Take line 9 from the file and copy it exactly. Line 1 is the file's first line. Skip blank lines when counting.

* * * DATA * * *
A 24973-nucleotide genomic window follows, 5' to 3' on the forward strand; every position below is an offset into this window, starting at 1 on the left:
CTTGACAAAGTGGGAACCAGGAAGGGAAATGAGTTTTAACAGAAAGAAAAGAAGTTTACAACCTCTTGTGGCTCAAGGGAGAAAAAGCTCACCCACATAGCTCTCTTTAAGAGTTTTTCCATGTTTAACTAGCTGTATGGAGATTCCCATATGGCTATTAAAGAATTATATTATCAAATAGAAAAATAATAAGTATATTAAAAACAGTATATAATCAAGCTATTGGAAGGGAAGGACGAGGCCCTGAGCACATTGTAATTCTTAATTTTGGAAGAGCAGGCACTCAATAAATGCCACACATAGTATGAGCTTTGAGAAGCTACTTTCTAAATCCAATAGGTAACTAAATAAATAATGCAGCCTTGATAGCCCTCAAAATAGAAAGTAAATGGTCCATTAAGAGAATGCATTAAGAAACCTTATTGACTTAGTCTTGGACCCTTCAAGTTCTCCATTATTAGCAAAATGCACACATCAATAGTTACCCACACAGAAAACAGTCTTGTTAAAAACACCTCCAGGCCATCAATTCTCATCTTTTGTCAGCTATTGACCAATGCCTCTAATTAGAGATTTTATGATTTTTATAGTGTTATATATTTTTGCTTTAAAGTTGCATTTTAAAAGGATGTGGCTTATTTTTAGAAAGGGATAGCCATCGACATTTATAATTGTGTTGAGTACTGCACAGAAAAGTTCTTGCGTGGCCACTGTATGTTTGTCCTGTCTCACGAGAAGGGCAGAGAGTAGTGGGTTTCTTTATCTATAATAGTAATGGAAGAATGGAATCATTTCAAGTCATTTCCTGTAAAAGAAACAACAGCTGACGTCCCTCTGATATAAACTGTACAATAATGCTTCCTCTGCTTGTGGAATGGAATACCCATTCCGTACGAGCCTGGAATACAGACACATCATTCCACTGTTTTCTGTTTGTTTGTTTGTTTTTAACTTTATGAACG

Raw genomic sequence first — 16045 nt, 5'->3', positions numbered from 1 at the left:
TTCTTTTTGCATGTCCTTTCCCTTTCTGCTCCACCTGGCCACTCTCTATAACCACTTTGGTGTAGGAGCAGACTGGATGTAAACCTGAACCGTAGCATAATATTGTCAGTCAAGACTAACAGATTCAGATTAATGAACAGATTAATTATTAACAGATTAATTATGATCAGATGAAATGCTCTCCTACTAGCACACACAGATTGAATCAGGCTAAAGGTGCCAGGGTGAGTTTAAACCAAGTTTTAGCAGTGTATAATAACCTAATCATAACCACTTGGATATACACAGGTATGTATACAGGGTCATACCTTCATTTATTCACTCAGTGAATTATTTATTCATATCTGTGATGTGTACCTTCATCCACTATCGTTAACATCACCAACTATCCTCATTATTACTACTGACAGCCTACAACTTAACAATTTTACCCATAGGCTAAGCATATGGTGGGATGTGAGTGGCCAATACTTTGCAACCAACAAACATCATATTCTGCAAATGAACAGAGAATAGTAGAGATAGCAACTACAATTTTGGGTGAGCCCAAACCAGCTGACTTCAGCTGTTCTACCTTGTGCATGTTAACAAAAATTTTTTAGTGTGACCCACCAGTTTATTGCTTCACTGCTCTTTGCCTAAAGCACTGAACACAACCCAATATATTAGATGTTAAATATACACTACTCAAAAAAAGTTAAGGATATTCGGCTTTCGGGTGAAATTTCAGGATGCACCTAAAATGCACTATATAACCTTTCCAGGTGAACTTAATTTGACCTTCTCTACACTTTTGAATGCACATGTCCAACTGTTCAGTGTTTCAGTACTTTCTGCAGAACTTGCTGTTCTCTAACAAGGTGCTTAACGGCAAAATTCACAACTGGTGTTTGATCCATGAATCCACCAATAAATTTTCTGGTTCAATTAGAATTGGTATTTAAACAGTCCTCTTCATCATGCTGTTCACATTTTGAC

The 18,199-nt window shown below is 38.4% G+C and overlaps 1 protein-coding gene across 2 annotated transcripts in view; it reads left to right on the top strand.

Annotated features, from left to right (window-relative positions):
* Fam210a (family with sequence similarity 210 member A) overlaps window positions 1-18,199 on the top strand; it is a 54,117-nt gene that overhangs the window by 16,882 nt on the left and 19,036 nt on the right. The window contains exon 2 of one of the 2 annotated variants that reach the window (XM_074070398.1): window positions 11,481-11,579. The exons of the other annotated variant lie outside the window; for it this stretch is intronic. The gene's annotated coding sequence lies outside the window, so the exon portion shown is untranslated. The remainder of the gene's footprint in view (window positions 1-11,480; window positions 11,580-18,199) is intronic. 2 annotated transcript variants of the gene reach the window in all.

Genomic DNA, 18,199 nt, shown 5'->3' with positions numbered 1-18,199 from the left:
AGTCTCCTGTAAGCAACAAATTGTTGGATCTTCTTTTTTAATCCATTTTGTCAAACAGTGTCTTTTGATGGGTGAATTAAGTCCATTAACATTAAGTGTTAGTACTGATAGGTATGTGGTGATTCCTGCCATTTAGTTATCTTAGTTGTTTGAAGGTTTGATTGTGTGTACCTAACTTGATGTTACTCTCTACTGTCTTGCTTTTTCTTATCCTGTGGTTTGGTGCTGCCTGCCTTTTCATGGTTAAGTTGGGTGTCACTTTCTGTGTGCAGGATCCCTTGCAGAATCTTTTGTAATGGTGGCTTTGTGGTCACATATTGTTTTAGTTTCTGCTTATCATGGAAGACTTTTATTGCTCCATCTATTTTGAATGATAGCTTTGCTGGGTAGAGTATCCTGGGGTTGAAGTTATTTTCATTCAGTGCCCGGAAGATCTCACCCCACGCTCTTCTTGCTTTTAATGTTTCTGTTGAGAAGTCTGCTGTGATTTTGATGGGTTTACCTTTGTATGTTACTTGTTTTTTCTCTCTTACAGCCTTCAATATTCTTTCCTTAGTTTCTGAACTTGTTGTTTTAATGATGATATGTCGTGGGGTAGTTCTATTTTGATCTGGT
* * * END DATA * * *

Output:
AGTCTCCTGTAAGCAACAAATTGTTGGATCTTCTTTTTTAATCCATTTTGTCAAACAGTGTCTTTTGATGGGTGAATTAAGTCCATTAACATTAAGTGTTAGTACTGATAGGTATGTGGTGATTCCTGCCATTTAGTTATCTTAGTTGTTTGAAGGTTTGATTGTGTGTACCTAACTTGATGTTACTCTCTACTGTCTTGCTTTTTCTTATCCTGTGGTTTGGTGCTGCCTGCCTTTTCATGGTTAAGTTGGGTGTCACTTTCTGTGTGCAGGATCCCTTGCAGAATCTTTTGTAATGGTGGCTTTGTGGTCACATATTGTTTTAGTTTCTGCTTATCATGGAAGACTTTTATTGCTCCATCTATTTTGAATGATAGCTTTGCTGGGTAGAGTATCCTGGGGTTGAAGTTATTTTCATTCAGTGCCCGGAAGATCTCACCCCACGCTCTTCTTGCTTTTAATGTTTCTGTTGAGAAGTCTGCTGTGATTTTGATGGGTTTACCTTTGTATGTTACTTGTTTTTTCTCTCTTACAGCCTTCAATATTCTTTCCTTAGTTTCTGAACTTGTTGTTTTAATGATGATATGTCGTGGGGTAGTTCTATTTTGATCTGGT